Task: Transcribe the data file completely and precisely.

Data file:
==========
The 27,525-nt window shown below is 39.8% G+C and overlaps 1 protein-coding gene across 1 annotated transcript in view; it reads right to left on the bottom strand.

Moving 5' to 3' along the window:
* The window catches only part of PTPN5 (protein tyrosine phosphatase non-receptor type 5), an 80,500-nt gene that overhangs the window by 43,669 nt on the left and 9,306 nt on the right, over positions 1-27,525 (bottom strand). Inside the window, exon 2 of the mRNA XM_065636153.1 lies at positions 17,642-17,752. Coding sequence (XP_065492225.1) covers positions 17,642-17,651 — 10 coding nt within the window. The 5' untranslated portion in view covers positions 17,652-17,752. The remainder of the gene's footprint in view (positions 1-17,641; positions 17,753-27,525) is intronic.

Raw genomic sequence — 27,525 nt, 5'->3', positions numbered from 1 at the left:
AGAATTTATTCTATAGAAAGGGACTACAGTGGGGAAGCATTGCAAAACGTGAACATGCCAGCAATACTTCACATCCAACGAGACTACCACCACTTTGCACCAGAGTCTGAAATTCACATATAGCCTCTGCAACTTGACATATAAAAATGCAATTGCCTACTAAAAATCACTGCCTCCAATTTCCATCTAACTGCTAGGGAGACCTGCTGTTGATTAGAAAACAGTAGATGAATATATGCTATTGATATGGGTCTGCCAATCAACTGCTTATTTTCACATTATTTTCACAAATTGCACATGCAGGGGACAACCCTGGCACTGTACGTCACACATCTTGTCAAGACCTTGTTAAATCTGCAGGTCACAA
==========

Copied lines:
The 27,525-nt window shown below is 39.8% G+C and overlaps 1 protein-coding gene across 1 annotated transcript in view; it reads right to left on the bottom strand.

Moving 5' to 3' along the window:
* The window catches only part of PTPN5 (protein tyrosine phosphatase non-receptor type 5), an 80,500-nt gene that overhangs the window by 43,669 nt on the left and 9,306 nt on the right, over positions 1-27,525 (bottom strand). Inside the window, exon 2 of the mRNA XM_065636153.1 lies at positions 17,642-17,752. Coding sequence (XP_065492225.1) covers positions 17,642-17,651 — 10 coding nt within the window. The 5' untranslated portion in view covers positions 17,652-17,752. The remainder of the gene's footprint in view (positions 1-17,641; positions 17,753-27,525) is intronic.

Raw genomic sequence — 27,525 nt, 5'->3', positions numbered from 1 at the left:
AGAATTTATTCTATAGAAAGGGACTACAGTGGGGAAGCATTGCAAAACGTGAACATGCCAGCAATACTTCACATCCAACGAGACTACCACCACTTTGCACCAGAGTCTGAAATTCACATATAGCCTCTGCAACTTGACATATAAAAATGCAATTGCCTACTAAAAATCACTGCCTCCAATTTCCATCTAACTGCTAGGGAGACCTGCTGTTGATTAGAAAACAGTAGATGAATATATGCTATTGATATGGGTCTGCCAATCAACTGCTTATTTTCACATTATTTTCACAAATTGCACATGCAGGGGACAACCCTGGCACTGTACGTCACACATCTTGTCAAGACCTTGTTAAATCTGCAGGTCACAA